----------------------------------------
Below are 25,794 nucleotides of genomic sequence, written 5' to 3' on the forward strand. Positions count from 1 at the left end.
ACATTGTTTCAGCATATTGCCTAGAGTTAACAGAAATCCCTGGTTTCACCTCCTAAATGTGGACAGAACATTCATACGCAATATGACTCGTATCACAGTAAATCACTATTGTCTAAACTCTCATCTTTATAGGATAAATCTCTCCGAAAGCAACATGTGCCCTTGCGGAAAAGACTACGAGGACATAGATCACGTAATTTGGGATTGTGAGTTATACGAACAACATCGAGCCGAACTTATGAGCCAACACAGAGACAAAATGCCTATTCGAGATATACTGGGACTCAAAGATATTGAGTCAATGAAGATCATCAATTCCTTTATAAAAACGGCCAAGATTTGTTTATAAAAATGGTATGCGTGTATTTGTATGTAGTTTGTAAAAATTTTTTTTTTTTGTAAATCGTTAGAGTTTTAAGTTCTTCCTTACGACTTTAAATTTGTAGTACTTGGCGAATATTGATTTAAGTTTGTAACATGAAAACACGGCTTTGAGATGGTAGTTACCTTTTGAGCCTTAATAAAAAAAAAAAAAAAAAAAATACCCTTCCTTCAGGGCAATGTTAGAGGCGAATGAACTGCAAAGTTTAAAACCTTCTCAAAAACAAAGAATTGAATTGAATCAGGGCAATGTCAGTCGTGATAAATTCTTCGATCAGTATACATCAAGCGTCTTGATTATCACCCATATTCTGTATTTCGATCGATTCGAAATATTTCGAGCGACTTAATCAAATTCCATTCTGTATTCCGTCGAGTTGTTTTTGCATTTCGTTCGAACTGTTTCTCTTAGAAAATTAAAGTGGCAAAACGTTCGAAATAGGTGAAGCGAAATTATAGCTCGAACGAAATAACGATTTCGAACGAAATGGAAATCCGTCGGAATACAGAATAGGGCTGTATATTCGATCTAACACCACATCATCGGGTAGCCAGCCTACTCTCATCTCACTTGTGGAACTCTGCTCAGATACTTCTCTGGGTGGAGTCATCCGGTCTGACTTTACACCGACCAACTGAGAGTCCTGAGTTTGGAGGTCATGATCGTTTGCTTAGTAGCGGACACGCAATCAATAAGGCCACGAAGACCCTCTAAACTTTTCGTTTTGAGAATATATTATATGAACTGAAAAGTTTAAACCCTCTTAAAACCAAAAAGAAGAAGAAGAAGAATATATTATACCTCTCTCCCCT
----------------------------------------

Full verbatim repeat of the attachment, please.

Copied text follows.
Below are 25,794 nucleotides of genomic sequence, written 5' to 3' on the forward strand. Positions count from 1 at the left end.
ACATTGTTTCAGCATATTGCCTAGAGTTAACAGAAATCCCTGGTTTCACCTCCTAAATGTGGACAGAACATTCATACGCAATATGACTCGTATCACAGTAAATCACTATTGTCTAAACTCTCATCTTTATAGGATAAATCTCTCCGAAAGCAACATGTGCCCTTGCGGAAAAGACTACGAGGACATAGATCACGTAATTTGGGATTGTGAGTTATACGAACAACATCGAGCCGAACTTATGAGCCAACACAGAGACAAAATGCCTATTCGAGATATACTGGGACTCAAAGATATTGAGTCAATGAAGATCATCAATTCCTTTATAAAAACGGCCAAGATTTGTTTATAAAAATGGTATGCGTGTATTTGTATGTAGTTTGTAAAAATTTTTTTTTTTTGTAAATCGTTAGAGTTTTAAGTTCTTCCTTACGACTTTAAATTTGTAGTACTTGGCGAATATTGATTTAAGTTTGTAACATGAAAACACGGCTTTGAGATGGTAGTTACCTTTTGAGCCTTAATAAAAAAAAAAAAAAAAAAAATACCCTTCCTTCAGGGCAATGTTAGAGGCGAATGAACTGCAAAGTTTAAAACCTTCTCAAAAACAAAGAATTGAATTGAATCAGGGCAATGTCAGTCGTGATAAATTCTTCGATCAGTATACATCAAGCGTCTTGATTATCACCCATATTCTGTATTTCGATCGATTCGAAATATTTCGAGCGACTTAATCAAATTCCATTCTGTATTCCGTCGAGTTGTTTTTGCATTTCGTTCGAACTGTTTCTCTTAGAAAATTAAAGTGGCAAAACGTTCGAAATAGGTGAAGCGAAATTATAGCTCGAACGAAATAACGATTTCGAACGAAATGGAAATCCGTCGGAATACAGAATAGGGCTGTATATTCGATCTAACACCACATCATCGGGTAGCCAGCCTACTCTCATCTCACTTGTGGAACTCTGCTCAGATACTTCTCTGGGTGGAGTCATCCGGTCTGACTTTACACCGACCAACTGAGAGTCCTGAGTTTGGAGGTCATGATCGTTTGCTTAGTAGCGGACACGCAATCAATAAGGCCACGAAGACCCTCTAAACTTTTCGTTTTGAGAATATATTATATGAACTGAAAAGTTTAAACCCTCTTAAAACCAAAAAGAAGAAGAAGAAGAATATATTATACCTCTCTCCCCT